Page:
Referring now to the accompanying figures, a compressor indicated generally by the numeral 2 is shown connected by means of piping 4 to an after cooler 6 which, in turn, by means of piping 8 charges a reservoir tank 10. The reservoir tank 10 is connected by means 2,812,860 Patented Nov. 12, 1957 of a pipe 12 to other operating components of the system. Attached to the bottom or gravity side of the tank 10 by means of a conduit or pipe 14 is the new automatic condensate drain 16 to now be described in detail.

The condensate drain 16 comprises a housing or casing 18 including an upper casing half 20 and a lower casing half 22. The casing halves 20 and 22 together form a passage 24 and a filter chamber 26. The filter chamber 26 is provided with a cylindrical filter 28 which is seated on a small plate 30 supported by the lower casing half 22. The plate 30 has an orifice 32 in the center thereof which connects that portion of chamber 26 located inside the filter 28 with the atmosphere. To shield the orifice 32 from dirt, etc., which might otherwise find its way thereinto from the atmosphere, a depending washer 36 is attached to the lower casing half 22. The upper casing half 20 has a small volume reservoir 34 therein which is in communication with the filter chamber 26 in such a way that any compressed gas from the passage 24 into the reservoir 34 must first pass through the filter chamber 26 and the filter 28.

The aforementioned piping 14 extends into passage 24 and communicates therewith. Located in the lower casing half 22 is a second passage 38 which is adapted to connect passage 24 with the atmosphere intermediate the lower end of piping 14 and filter chamber 26. Located in passage 24 between passages 24 and 38 and also intermediate the filter chamber 26 and the lower end of piping 14 is a valve 40 having passages 42 and 44 therein. The valve 40 has a plurality of operating positions to which it may be turned by suitable means (not shown).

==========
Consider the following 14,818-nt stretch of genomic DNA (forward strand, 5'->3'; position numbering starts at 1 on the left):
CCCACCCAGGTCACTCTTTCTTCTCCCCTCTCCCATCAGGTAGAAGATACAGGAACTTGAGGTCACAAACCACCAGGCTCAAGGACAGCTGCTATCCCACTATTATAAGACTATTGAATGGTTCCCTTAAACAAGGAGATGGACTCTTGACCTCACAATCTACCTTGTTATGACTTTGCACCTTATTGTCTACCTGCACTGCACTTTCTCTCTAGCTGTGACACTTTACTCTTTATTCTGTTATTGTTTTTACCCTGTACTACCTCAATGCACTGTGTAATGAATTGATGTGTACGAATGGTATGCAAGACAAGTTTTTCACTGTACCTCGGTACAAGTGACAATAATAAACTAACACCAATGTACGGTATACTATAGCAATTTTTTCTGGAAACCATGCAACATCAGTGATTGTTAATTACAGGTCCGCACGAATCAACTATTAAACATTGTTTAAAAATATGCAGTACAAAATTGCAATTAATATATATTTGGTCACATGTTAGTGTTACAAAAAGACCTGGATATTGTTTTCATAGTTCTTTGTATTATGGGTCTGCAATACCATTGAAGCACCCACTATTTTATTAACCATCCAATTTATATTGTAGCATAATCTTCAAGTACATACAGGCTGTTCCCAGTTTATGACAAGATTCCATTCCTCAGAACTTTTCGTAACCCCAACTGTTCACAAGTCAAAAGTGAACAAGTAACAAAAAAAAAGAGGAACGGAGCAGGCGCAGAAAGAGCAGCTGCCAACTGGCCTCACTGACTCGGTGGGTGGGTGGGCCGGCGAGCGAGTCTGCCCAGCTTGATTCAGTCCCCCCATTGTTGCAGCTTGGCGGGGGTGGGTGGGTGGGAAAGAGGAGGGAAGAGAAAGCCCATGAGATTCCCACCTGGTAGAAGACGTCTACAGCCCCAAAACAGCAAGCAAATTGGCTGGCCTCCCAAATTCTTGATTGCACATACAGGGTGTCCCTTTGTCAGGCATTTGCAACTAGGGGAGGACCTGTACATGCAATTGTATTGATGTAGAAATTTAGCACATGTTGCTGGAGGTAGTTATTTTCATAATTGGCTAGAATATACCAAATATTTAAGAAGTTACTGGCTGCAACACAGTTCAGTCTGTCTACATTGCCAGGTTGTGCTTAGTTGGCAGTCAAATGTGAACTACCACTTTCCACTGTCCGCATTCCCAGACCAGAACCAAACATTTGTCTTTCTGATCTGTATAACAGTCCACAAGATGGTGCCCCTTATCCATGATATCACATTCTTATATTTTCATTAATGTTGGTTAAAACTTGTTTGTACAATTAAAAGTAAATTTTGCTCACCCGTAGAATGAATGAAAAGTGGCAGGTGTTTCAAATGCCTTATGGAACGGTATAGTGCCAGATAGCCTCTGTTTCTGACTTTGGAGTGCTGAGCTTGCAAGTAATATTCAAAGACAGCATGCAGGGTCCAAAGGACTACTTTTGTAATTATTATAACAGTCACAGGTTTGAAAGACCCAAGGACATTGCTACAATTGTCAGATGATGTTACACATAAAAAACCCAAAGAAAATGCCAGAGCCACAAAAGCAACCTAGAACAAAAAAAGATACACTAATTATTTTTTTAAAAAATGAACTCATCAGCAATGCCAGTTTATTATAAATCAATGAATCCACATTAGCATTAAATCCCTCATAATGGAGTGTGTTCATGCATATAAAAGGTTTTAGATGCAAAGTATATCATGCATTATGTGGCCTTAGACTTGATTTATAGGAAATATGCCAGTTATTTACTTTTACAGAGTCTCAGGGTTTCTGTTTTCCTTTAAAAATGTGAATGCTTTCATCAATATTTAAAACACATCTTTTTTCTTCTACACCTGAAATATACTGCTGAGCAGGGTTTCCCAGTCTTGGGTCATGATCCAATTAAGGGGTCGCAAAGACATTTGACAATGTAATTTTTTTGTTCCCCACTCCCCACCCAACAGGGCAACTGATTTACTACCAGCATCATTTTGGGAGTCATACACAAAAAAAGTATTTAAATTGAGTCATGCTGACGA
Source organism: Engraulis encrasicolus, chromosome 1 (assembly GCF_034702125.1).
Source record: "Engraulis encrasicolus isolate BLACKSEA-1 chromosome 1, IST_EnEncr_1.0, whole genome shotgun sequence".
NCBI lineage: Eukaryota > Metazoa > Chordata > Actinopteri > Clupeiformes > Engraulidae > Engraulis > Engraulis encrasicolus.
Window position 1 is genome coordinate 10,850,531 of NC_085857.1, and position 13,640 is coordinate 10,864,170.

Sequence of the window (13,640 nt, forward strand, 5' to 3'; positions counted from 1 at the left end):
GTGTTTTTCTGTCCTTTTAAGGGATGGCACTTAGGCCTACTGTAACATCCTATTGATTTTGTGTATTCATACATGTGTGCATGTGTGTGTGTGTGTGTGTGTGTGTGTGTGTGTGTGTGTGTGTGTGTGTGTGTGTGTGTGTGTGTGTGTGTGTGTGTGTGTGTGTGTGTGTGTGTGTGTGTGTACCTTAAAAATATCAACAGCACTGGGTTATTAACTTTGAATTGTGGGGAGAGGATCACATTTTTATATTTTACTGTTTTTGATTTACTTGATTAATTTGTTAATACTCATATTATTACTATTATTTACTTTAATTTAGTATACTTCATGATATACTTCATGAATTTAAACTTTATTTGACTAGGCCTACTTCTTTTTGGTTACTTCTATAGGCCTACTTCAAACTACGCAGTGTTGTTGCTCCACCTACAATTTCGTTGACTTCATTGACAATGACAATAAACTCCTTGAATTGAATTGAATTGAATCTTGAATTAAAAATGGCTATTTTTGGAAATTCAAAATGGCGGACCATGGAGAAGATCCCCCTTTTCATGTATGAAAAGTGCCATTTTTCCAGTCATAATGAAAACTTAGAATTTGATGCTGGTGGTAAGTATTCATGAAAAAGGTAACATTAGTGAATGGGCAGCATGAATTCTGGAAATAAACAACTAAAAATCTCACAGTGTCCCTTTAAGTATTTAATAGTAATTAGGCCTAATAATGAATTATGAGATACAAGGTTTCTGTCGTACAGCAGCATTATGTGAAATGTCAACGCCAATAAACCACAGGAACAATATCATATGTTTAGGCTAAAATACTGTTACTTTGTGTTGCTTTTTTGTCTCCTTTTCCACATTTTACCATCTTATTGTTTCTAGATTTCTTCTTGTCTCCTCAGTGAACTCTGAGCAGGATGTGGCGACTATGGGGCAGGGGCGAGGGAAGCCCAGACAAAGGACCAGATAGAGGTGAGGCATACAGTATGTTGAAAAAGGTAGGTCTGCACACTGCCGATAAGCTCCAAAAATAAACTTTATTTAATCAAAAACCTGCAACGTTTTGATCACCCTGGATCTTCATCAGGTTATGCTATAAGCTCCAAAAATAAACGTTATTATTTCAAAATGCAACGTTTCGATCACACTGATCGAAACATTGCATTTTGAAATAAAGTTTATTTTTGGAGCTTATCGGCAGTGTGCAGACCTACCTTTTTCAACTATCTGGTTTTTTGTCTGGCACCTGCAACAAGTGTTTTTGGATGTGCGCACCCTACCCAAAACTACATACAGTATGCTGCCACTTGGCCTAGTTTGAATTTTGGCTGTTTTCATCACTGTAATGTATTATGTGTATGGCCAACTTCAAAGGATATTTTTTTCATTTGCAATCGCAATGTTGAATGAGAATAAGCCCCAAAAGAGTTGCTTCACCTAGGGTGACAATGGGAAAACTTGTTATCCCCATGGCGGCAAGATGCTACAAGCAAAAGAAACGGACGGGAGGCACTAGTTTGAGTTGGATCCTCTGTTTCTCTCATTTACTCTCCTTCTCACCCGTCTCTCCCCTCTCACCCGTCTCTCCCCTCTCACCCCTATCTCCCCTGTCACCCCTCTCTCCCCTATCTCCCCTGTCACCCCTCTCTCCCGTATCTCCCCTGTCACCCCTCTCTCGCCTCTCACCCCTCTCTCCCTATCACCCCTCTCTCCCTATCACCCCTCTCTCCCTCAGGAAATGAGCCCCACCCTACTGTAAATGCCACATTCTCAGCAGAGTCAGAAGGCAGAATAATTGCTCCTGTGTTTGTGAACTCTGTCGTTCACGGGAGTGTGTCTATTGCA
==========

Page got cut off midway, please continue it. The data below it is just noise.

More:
The operation of this new condensate drain is as follows: When the valve 40 is in the position shown in Fig. 2 it closes oil passage 38 and by means of passage 44 connects passage 24 to reservoir 10. Any condensate in reservoir 10 will flow downwardly through pipe 14, through passage 44 and passage 24 into the filter chamber 26. The condensate will then pass through the filter and be discharged to the atmosphere through the orifice 32 which, in practice, is made small enough to prevent excessive bleeding off of the pressure of the system yet of sufficient size to discharge the condensate at a rate to prevent accumulation in the main tank 10. In addition to allowing condensate to be discharged through orifice 32, the position of valve 40 in Fig. 2 also enables the small reservoir 34 to be charged to a pressure substantially the same as that in the main tank 10.